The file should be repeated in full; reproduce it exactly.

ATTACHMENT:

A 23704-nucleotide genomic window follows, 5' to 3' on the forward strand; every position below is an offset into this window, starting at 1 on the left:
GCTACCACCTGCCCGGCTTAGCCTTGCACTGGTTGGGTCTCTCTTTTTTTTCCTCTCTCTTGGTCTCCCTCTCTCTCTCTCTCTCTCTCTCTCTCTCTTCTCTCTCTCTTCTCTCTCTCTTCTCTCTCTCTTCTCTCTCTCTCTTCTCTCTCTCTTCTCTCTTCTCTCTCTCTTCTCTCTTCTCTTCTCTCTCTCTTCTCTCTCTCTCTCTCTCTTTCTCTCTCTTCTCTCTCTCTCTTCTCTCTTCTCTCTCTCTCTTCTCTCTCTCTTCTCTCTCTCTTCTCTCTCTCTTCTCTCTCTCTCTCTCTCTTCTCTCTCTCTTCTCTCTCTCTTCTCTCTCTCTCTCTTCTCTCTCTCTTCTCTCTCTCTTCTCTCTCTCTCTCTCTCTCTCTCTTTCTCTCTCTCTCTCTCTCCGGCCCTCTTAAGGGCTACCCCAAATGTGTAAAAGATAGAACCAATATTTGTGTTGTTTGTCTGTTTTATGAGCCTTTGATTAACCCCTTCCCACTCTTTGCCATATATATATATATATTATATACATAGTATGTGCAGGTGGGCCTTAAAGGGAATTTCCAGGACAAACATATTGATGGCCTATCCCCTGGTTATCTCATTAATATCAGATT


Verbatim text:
A 23704-nucleotide genomic window follows, 5' to 3' on the forward strand; every position below is an offset into this window, starting at 1 on the left:
GCTACCACCTGCCCGGCTTAGCCTTGCACTGGTTGGGTCTCTCTTTTTTTTCCTCTCTCTTGGTCTCCCTCTCTCTCTCTCTCTCTCTCTCTCTCTCTTCTCTCTCTCTTCTCTCTCTCTTCTCTCTCTCTTCTCTCTCTCTCTTCTCTCTCTCTTCTCTCTTCTCTCTCTCTTCTCTCTTCTCTTCTCTCTCTCTTCTCTCTCTCTCTCTCTCTTTCTCTCTCTTCTCTCTCTCTCTTCTCTCTTCTCTCTCTCTCTTCTCTCTCTCTTCTCTCTCTCTTCTCTCTCTCTTCTCTCTCTCTCTCTCTCTTCTCTCTCTCTTCTCTCTCTCTTCTCTCTCTCTCTCTTCTCTCTCTCTTCTCTCTCTCTTCTCTCTCTCTCTCTCTCTCTCTCTTTCTCTCTCTCTCTCTCTCCGGCCCTCTTAAGGGCTACCCCAAATGTGTAAAAGATAGAACCAATATTTGTGTTGTTTGTCTGTTTTATGAGCCTTTGATTAACCCCTTCCCACTCTTTGCCATATATATATATATATTATATACATAGTATGTGCAGGTGGGCCTTAAAGGGAATTTCCAGGACAAACATATTGATGGCCTATCCCCTGGTTATCTCATTAATATCAGATT